There is a slightly better outcome for NOx pollutants which are reduced by 5.4% across Greater London. This feeds in to the health impact assessment which unsurprisingly shows near zero benefit from Ulez for PM 2.5 reductions, for most health-related metrics.
Looking at life expectancy, the report does acknowledge that due to the large population (around 8.9 million) and the extraordinary long time period over which these benefits are expected to crystalise (up to 2154) then there are around 1.5 billion life-years involved (years × population). For any stated benefit to be meaningful, it needs to referenced to the base case value. The 6.1 million life-years saved is then within the context of a total of around 1.5 billion life-years; this saving is around 0.4%. Correspondingly, the impact on life expectancy from all of the pollution schemes (not just Ulez) adds up to around 22 to 27 weeks additional life expectancy. In the context of male life expectancy of 80 years (roughly) this would improve to 80.4 years as a consequence of 30 years’ worth of restrictive climate policies (ignoring any economic consequences).
The core flaw in the calculation is the one-dimensional thinking that underpins this (and all similar calculations) in that all reductions in PM 2.5 concentrations lead to a reduction in the mortality rate. This thinking ignores any link between people’s incomes and health outcomes, which is the primary driver of health. This is the same dishonest cop out that Professor Ferguson made in his infamous Covid paper. This facilitates a myopic focus on ‘safety’ and generates solutions that do far more harm than good.
In setting out the methodology that states that health outcomes will improve with a reduction in air pollution on a more or less linear basis, the Government’s own figures show that real world data prove that this assumption is not correct (or at least over-simplified). Its own data for the regions of the U.K. show that (if anything) this relationship is reversed.
Life expectancy in Scotland is much lower despite having far and away the lowest concentration of anthropogenic PM 2.5 pollutants. Many studies with and between countries show this clearly (e.g. life expectancies by national deprivation deciles, England: 2018 to 2020).
In order to get a handle on how much more significant factors other than PM 2.5 can be, we looked at a recent paper that considers the impact of changes in different factors on life expectancy across 29 European countries (the paper also looks at each factor in isolation using multivariate analysis). The chart below shows the life expectancy impact of a 1% change in the listed factors. There are of course some caveats, but you can immediately see that economic activity dominates the outcomes with a 13-month gain in life expectancy for a 1% gain in GDP versus say a 2.7 month gain for a 1% change in PM 10-2.5. Also note there is no statistically significant relationship between CO2 and life expectancy.
In another section of the same paper the author states: “France and Sweden, some of the countries closest to their potential LE (life expectancies), are also amongst those with the highest NOx level.” The real message, though, is that if you dent people’s income by narrowly pursuing PM 2.5 reduction, you will, on balance, shorten life expectancy and not increase it. The Jacobs’ report confirms that there will be multiple negative impacts on business and economic activity. We guess that on balance Ulez will lower life expectancy when factoring in the impacts on business and family incomes, as well as quality of life considerations.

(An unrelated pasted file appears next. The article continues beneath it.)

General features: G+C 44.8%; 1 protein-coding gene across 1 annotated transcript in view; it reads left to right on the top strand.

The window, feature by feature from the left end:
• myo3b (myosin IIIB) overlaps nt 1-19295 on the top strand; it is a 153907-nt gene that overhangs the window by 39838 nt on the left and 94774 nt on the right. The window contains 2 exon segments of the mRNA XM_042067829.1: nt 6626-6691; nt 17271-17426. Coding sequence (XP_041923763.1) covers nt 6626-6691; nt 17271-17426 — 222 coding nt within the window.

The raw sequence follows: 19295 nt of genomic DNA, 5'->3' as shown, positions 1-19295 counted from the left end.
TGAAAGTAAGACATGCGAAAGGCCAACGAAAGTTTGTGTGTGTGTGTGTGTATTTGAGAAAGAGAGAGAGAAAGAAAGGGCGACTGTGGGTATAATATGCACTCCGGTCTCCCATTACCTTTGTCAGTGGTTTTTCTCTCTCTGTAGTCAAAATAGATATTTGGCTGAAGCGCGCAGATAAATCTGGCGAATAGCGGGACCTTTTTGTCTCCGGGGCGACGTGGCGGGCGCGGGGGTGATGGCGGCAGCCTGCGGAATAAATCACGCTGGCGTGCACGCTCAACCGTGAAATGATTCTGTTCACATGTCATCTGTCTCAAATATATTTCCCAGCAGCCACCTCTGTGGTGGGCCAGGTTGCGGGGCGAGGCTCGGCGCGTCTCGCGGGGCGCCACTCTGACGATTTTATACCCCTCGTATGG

In the post Covid world, we have understood that politicians of all stripes will shamelessly use emotional manipulation in order to get reasonable people to comply with their unreasonable edicts. That is why understanding how reliable, or otherwise, attributable deaths, life-years saved and life expectancy figures are is so important. You can almost guarantee that these estimates will be manipulated and potentially used to rationalise illogical and damaging policies.With opaque models it is relatively easy to produce results to order.
The political process assumes that the individuals involved are able to understand competing objectives and arrive at a sensible compromise. However, we saw in the case of Covid that many politicians have limited scientific understanding and will tend to pursue unachievable safety, at any cost.
The State seems to be redefining its role with a narrow group of ideologically-driven technocrats setting somewhat arbitrary targets. Achieving those targets requires wholesale changes to people’s lives. Very often economic, mental health and other impacts are barely considered and historically established constitutional boundaries between the State and the citizen are often ignored.
In the case of Ulez expansion, the 59% of respondents to the public consultation who clearly opposed the expansion were simply ignored.
Various sops will no doubt be offered to voters, but is it important that readers realise that there is a direction of travel to these various steps. Finally, remember Albert Camus’s wise warning that, “The welfare of humanity is always the alibi of tyrants.”
Alex Kriel is by training a physicist and was an early critic of the Imperial Covid model. He is a founder of the Thinking Coalition, which comprises a group of citizens who are concerned about Government overreach. This article was first published on the Thinking Coalition website. Sign up for updates here.